People who dislike innards aren’t necessarily logical or consistent about their distaste. Why is liver fine (and some like only foie gras but won't eat veal or chicken liver) but heart is not? Some are OK with sweetbreads but horrified at the thought of eating lung or kidney.
Each type of innard has its own texture (one of the reasons I like them) and they are usually more strongly flavoured than other types of meat (another plus). Other reasons to seek them out: they tend to be economical (well, not foie gras or sweetbreads) and score highly in the ethics of not wasting food. After all, if you are going to kill an animal for food, the whole thing should be eaten, not just the prime cuts.
You can make this with chicken hearts only or with a combination of hearts, gizzards and livers.
Rinse the mushrooms briefly under running water, then put them in a bowl of cold water and leave for about three hours, or until fully hydrated, turning them over occasionally.
If using only chicken hearts, squeeze them so any blood inside is extracted. If also using other innards, discard any tough parts from the gizzards, then cut them in half; and separate the two lobes of the liver and cut away any connective tissue and visible veins.
Squeeze the liquid from the mushrooms, then cut off and discard the stems. Slice the caps about 5mm (1/4 inch) thick. Slice the lap cheong and banana chillies on the diagonal into pieces about 5mm (¼in) thick. Thinly slice the garlic. Cut the spring onions into 4cm (1½in) lengths.
In a small bowl, combine the soy sauce, rice wine, sugar, sea salt and pepper. Put the cornstarch into another small bowl and add about 50ml (3tbsp and 1tsp) of the liquid used to soak the mushrooms.
Heat a wok over a high flame and when it’s hot, add about 10ml (2tsp) of cooking oil. Swirl the wok so the surface is lightly coated with oil. Add the ginger, garlic and banana chillies and stir-fry for about 15 seconds. Add the spring onion, stir briefly to coat with the oil, then remove the ingredients from the wok.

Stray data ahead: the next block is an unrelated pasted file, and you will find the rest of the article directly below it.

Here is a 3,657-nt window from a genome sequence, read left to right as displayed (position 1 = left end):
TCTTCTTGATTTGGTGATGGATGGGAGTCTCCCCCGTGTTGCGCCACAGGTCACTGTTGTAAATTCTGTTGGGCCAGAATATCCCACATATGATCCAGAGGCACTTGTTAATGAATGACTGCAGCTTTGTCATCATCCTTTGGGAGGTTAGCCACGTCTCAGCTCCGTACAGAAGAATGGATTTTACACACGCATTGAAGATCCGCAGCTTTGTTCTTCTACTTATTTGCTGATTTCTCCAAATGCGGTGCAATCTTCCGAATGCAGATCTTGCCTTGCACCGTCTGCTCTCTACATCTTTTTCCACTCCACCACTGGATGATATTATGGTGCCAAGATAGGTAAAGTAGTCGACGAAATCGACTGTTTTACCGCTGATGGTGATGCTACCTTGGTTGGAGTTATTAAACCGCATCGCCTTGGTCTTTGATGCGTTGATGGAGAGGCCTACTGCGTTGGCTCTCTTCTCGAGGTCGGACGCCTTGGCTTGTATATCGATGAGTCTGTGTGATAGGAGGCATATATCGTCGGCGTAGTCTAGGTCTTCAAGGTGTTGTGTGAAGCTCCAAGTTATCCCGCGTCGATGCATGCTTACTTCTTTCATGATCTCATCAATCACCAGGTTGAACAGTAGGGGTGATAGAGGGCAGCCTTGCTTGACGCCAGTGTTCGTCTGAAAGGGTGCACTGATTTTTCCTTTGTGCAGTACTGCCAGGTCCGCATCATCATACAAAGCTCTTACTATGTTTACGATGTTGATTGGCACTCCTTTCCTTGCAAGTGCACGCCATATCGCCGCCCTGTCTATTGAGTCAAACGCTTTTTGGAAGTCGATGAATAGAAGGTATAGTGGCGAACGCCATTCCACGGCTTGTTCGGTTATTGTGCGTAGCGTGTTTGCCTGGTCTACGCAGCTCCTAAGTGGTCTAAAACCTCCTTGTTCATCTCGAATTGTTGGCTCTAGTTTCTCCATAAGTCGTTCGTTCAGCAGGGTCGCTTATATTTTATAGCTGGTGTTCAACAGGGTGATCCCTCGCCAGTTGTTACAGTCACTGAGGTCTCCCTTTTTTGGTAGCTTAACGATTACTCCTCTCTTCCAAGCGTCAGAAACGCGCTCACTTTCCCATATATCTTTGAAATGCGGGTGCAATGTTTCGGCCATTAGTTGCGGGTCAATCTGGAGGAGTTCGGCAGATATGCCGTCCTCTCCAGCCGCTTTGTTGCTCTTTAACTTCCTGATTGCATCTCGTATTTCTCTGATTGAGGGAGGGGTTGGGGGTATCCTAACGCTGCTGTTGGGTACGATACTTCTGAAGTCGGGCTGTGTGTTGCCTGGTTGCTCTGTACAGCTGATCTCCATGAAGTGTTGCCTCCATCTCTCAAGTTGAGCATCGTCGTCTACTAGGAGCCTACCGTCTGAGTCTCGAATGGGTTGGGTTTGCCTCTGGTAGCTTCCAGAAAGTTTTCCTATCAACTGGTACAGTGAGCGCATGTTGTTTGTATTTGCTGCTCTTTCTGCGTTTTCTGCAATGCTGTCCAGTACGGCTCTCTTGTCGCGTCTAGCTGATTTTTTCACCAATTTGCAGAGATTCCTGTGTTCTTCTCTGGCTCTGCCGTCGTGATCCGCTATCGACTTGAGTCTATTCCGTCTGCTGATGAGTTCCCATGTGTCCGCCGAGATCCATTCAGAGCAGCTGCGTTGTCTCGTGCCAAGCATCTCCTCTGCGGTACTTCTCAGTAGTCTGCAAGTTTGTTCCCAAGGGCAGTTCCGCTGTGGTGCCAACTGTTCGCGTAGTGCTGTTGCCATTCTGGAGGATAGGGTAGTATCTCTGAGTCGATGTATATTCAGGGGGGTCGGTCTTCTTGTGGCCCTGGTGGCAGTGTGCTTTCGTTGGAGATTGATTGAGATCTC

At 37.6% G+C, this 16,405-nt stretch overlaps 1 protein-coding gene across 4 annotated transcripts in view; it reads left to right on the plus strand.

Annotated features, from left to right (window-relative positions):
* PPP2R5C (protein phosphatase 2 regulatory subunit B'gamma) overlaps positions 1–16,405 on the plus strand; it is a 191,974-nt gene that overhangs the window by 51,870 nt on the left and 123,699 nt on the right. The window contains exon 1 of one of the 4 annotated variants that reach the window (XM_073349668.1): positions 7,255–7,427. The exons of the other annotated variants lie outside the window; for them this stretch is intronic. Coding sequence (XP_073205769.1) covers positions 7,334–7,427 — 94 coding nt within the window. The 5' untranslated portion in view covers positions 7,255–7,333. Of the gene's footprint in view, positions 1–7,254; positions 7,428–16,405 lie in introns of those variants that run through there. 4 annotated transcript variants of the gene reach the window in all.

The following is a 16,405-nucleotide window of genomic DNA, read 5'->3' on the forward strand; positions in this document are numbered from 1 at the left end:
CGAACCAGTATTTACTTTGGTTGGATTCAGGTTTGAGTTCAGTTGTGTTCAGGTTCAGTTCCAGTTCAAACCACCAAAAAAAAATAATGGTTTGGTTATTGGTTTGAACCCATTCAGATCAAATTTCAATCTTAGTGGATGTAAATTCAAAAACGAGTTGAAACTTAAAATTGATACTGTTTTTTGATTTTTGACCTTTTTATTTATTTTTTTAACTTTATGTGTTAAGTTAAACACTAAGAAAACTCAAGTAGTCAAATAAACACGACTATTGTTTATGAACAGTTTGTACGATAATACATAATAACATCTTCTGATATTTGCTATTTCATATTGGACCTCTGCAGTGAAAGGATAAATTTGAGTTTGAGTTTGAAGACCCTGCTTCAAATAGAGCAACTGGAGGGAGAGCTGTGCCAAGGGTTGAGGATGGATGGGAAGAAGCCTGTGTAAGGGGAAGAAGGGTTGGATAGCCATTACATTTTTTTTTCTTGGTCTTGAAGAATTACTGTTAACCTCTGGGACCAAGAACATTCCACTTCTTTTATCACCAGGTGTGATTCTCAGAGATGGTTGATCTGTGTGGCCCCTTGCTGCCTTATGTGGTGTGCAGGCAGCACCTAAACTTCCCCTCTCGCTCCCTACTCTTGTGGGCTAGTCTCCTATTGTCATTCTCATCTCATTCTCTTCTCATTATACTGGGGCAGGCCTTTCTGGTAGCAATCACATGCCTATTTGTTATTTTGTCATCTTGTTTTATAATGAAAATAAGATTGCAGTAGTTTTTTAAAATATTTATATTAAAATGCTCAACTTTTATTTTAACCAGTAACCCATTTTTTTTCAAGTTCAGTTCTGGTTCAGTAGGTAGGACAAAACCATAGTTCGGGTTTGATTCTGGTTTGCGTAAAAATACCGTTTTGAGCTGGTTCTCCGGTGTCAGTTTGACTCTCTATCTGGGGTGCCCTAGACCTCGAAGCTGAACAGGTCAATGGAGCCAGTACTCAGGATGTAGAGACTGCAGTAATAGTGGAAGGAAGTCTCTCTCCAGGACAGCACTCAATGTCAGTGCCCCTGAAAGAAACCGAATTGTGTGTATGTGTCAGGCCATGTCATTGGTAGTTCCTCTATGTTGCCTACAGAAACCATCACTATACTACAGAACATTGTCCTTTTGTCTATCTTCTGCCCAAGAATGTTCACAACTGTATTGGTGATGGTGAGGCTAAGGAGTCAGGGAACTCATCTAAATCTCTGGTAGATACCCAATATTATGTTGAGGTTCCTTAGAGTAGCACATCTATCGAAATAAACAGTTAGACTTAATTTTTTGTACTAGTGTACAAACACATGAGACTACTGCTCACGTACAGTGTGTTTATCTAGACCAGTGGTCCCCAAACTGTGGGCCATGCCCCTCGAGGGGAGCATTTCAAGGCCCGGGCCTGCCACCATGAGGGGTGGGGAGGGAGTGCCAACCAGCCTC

Heat the wok again over a high flame and add the lap cheong. Cook, stirring occasionally, until the pieces are lightly browned. Add the chicken hearts (or hearts, gizzards and liver) and stir-fry until the ingredients start to lose their pink colour. Add the sliced mushrooms then pour in the soy sauce/rice wine seasoning mixture, stir briefly, and scrape the ingredients to the centre of the wok. Turn the flame to low, cover the wok with the lid and simmer for several minutes, or until the innards are almost fully cooked, stirring occasionally.
Remove the lid and turn the flame to high. Add the ginger, garlic, chilli and spring onion back into the wok and mix briefly. Stir the cornstarch and soaking liquid mixture and drizzle about half of it into the wok and mix well. The sauce should lightly coat the ingredients; if it’s too thin, drizzle in more of the cornstarch mixture. Taste for seasonings and adjust, if needed.
Scoop the ingredients onto a serving plate and serve with steamed white rice and stir-fried green vegetables.